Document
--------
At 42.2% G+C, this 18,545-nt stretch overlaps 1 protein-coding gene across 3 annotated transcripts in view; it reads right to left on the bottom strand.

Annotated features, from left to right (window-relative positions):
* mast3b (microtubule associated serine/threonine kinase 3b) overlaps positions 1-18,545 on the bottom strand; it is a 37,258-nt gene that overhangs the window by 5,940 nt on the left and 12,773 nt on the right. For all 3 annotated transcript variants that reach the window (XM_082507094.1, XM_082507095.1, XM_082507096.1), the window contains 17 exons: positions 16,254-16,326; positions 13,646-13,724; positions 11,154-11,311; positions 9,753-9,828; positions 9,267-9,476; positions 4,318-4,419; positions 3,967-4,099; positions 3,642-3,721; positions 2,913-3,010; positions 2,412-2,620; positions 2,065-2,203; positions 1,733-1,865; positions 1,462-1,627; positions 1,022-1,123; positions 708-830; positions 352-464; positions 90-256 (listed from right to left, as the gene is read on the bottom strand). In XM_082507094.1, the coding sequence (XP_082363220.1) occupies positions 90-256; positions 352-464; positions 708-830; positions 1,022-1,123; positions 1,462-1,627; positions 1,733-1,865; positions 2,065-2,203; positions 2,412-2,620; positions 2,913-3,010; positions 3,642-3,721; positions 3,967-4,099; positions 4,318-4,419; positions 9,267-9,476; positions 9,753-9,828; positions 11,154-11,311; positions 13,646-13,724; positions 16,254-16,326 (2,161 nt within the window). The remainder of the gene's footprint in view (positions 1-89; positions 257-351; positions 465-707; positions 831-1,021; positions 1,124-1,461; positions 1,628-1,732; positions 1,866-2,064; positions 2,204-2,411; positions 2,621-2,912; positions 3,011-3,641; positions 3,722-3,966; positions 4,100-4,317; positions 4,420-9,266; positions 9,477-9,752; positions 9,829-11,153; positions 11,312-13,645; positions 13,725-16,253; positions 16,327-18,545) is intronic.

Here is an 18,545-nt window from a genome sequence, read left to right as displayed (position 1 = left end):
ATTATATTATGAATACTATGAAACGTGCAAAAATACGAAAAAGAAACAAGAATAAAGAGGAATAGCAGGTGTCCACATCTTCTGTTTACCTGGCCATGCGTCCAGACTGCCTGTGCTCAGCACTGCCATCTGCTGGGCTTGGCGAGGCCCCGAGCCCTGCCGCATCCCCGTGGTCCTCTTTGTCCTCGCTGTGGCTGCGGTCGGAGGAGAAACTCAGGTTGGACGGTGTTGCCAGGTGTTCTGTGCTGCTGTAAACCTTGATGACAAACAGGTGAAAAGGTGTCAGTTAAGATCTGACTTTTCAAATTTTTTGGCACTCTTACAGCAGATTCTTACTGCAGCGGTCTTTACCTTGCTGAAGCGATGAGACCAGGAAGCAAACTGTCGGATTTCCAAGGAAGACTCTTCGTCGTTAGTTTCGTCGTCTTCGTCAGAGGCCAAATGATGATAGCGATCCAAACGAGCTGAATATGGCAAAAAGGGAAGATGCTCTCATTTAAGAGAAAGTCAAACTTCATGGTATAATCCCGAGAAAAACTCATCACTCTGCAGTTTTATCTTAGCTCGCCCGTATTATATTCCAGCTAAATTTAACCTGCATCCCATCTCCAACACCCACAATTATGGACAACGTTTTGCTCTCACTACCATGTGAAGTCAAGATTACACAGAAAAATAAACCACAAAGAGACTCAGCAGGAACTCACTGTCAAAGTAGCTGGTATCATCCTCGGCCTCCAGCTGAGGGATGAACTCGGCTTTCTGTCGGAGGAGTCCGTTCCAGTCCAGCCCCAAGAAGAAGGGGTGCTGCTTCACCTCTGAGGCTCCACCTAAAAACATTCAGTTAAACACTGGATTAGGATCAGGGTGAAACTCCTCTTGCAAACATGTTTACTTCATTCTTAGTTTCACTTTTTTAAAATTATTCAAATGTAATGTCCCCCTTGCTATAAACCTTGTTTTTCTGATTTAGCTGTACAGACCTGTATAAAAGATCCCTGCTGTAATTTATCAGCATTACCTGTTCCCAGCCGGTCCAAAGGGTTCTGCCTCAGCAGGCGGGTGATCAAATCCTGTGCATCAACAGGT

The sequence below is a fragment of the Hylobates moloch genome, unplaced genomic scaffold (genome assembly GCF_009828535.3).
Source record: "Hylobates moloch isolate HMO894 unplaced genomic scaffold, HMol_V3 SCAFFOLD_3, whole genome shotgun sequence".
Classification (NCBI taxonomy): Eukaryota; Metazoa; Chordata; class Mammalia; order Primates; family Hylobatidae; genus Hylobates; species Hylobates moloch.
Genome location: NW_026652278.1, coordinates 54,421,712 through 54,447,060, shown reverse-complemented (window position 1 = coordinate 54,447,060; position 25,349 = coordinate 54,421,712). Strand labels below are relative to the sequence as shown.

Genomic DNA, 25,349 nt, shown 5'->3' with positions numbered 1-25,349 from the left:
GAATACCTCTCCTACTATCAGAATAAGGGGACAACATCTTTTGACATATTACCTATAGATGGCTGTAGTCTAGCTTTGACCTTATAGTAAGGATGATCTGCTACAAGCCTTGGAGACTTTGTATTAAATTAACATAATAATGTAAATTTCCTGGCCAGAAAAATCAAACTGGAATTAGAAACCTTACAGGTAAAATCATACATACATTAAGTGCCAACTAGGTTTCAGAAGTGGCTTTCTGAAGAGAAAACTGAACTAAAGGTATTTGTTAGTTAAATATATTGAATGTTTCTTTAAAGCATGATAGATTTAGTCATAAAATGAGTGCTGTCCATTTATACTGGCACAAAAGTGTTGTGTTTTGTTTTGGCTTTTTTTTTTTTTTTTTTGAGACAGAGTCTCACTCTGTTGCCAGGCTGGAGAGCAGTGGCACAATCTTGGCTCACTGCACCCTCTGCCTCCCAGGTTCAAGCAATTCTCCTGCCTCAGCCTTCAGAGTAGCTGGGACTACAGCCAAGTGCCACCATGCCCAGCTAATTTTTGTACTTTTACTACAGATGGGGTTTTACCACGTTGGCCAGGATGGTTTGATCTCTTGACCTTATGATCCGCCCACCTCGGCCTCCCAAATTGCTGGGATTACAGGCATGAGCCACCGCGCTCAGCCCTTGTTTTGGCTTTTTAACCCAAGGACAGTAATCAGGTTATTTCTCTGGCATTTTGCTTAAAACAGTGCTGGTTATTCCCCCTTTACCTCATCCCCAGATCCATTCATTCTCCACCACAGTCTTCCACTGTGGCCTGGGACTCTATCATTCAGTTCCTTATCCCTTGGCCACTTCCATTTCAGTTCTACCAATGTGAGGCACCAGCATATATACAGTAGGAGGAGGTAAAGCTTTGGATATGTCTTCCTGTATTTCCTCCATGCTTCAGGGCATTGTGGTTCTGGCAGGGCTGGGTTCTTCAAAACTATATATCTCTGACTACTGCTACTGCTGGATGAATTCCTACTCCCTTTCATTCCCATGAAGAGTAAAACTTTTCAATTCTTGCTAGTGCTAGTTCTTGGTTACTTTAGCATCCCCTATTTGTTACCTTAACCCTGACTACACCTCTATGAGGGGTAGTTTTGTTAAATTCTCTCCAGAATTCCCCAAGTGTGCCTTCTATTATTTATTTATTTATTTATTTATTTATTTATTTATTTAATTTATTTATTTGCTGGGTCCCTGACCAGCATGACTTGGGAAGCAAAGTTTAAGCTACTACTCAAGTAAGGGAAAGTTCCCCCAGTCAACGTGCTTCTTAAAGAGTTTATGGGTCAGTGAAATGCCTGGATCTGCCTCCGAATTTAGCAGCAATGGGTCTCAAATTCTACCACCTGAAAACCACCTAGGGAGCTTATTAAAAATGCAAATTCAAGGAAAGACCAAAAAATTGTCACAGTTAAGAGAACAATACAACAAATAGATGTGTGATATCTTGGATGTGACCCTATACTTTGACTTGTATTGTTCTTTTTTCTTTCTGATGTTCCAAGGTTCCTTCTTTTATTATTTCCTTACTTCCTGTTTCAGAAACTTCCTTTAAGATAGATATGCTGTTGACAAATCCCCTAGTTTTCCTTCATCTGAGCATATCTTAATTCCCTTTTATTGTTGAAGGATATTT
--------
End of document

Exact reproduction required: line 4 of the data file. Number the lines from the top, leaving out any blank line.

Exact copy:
Here is an 18,545-nt window from a genome sequence, read left to right as displayed (position 1 = left end):